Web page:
When she filed the suit in April of last year, Gillen accused Santino of “bullying” and trying to “set up a shadow government” in her administration, by embedding officials who were loyal to him in new positions and taking away Gillen’s ability to fire them.

Republican Councilman Bruce Blakeman, who bucked his party to endorse Gillen over Santino, voted against both resolutions. After Gillen filed the suit, Blakeman called Santino’s move “politically crass, and done with disdain for the taxpayers.”

“It’s going to jeopardize the fiscal integrity of this town,” he said, voicing his opposition at the Dec. 17, 2017, meeting. “It is against every principle of good government. There is no reason for this other than a blatant power grab that benefits no one but the ruling class.”

Marber, in her decision, pointed to an email from Deputy Town Attorney Alvina Kataeva to outside counsel for the town, which attorneys for Santino and the Town Board initially tried to keep from evidence.

In the email, sent about a week after Santino was defeated in the election, Kataeva expressed concern that the no-layoff clause “may not provide the protection [the commissioners] need from being eliminated.”

Marber said that the email made it clear that the “sole motive behind the [amendment] was aimed at preventing the incoming Supervisor from eliminating certain employees and commissioners the outgoing supervisor sought to protect.”

The judge minced no words in evaluating Santino’s behavior after he lost the election, either, and Marber said that despite Santino’s claim that the no-layoff clause was “negotiated in good faith” for “many months,” there was no proof of any negotiation at all.
“Santino’s final weeks in office were spent rushing to undo the comprehensive layoff procedure and related employee severance rights provision,” she said, adding that there was no change in circumstance that would have made it necessary for Santino to change the collective bargaining agreement — “except the election.”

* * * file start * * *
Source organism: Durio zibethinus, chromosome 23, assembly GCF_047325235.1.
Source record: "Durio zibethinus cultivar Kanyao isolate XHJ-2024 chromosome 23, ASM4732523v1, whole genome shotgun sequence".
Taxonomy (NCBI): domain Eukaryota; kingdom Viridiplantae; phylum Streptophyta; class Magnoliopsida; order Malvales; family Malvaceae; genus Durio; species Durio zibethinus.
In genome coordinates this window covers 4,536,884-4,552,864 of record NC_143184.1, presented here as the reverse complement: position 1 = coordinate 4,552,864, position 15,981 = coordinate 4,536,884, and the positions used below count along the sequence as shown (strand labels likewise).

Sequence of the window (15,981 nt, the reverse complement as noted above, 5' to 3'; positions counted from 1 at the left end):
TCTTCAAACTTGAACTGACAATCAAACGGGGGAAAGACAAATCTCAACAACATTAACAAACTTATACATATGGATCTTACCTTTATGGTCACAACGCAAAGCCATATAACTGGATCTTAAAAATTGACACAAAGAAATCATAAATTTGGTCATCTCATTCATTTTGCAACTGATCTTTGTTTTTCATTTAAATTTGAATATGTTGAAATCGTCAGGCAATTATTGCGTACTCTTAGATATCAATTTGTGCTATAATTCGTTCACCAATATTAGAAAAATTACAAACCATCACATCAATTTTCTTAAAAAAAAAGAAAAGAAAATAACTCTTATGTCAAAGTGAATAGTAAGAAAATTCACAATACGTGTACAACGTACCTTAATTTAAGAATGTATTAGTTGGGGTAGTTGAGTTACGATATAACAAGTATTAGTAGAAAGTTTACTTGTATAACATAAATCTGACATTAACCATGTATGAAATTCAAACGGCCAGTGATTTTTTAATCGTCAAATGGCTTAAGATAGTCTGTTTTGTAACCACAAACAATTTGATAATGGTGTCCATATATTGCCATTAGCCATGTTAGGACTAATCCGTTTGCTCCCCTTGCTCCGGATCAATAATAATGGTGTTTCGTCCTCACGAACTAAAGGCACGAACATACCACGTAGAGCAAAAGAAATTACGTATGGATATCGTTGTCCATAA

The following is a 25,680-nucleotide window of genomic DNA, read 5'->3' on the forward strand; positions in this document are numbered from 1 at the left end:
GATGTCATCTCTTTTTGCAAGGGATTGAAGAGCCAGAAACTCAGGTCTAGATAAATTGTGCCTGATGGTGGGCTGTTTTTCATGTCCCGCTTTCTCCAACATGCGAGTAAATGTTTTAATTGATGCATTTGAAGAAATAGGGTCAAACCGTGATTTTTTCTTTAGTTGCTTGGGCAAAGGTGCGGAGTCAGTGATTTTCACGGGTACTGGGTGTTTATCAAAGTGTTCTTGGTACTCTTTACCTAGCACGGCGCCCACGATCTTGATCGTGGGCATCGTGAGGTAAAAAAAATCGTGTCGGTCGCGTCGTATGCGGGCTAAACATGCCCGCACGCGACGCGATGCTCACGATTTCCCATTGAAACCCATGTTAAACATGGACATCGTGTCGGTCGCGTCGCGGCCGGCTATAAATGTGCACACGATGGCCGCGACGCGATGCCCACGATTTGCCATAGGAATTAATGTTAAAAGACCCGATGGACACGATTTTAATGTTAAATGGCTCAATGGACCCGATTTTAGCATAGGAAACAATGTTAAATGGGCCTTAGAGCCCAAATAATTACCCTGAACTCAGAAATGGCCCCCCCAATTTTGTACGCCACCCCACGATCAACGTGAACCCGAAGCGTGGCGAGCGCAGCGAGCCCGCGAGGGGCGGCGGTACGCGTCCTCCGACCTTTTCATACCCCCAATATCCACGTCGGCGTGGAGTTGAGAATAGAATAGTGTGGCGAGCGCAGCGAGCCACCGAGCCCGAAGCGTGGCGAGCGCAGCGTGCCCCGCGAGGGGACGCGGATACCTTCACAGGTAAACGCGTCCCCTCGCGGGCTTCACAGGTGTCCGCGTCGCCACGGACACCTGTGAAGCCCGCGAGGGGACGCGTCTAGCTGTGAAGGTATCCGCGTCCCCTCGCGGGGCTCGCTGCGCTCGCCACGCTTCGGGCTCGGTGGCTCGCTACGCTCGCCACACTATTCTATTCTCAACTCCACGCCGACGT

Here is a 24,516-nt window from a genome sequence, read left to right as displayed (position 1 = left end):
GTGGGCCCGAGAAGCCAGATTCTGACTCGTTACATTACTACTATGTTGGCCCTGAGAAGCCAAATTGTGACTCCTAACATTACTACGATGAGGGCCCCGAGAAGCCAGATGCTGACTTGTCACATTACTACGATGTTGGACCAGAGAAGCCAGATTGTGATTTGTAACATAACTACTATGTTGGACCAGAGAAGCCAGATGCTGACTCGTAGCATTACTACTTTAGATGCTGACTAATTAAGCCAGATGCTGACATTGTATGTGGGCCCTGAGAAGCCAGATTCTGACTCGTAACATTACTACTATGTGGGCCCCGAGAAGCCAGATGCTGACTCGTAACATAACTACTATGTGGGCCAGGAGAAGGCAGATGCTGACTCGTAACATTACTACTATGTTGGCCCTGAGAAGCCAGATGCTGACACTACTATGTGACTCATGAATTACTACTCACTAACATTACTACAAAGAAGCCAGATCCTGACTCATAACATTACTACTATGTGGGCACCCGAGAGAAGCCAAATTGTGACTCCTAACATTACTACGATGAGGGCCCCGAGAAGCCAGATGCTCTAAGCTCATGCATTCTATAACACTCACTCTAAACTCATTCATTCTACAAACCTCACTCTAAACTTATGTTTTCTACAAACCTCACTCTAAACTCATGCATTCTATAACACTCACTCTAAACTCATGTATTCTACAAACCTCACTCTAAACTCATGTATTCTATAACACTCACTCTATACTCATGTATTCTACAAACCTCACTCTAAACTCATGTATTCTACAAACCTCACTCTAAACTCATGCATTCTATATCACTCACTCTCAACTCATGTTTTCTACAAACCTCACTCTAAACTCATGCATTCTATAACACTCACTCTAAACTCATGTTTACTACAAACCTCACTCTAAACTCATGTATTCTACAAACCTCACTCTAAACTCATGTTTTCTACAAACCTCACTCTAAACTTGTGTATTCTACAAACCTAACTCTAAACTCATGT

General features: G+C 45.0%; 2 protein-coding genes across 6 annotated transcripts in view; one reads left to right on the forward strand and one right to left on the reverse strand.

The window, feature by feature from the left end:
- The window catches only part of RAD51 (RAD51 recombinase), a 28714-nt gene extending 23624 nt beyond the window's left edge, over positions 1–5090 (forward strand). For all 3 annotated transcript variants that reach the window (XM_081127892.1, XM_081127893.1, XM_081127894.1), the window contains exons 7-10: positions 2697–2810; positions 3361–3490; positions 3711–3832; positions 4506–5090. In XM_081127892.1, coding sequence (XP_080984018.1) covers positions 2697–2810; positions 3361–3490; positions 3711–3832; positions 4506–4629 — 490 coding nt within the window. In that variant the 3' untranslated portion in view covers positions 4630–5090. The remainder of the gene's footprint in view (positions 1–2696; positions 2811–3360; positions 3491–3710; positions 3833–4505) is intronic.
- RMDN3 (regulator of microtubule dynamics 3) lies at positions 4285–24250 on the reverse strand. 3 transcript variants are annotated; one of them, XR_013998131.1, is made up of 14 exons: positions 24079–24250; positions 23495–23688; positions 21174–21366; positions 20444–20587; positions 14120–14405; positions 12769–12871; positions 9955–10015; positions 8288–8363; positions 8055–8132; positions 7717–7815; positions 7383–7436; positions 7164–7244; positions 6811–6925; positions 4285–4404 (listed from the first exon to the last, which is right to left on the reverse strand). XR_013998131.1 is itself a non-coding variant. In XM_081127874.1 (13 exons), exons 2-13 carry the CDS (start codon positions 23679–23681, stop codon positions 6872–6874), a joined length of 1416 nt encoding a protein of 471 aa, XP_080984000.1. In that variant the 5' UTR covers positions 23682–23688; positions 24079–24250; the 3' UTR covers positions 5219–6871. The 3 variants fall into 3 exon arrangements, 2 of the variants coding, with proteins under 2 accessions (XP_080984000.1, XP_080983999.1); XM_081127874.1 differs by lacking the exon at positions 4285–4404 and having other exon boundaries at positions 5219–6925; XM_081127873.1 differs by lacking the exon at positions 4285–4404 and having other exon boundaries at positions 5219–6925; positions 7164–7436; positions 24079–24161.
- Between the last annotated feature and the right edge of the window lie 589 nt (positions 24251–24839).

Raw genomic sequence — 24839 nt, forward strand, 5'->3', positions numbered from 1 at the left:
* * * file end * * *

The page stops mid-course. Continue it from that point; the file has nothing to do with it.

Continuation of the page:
“Simply put, the former supervisor and board members put their party before our residents,” Gillen said on Wednesday. “It was a shameful move, and I’m glad justice prevailed.”

Santino told the Herald he had “no comment on pending litigation” on Thursday.

Members of the Town Board had not responded to a request for comment by press time Thursday.

However, the firm that represented the Town Board, Rosenberg Calica & Birney LLP, said in a statement, “The court correctly recognized the rule of law as it relates to the lawful transfer of town employees, but ignored and misapplied the same statutes and law in the other elements of the court’s decision. While we are closely studying the decision to determine what available courses of action should be undertaken, the important fact is that the supervisor’s lawsuit was frivolous and a waste of taxpayer’s money from the start, and these issues should have been resolved legislatively, among legislative colleagues.”

This story will be updated, should D’Esposito or other members of the board comment on the decision.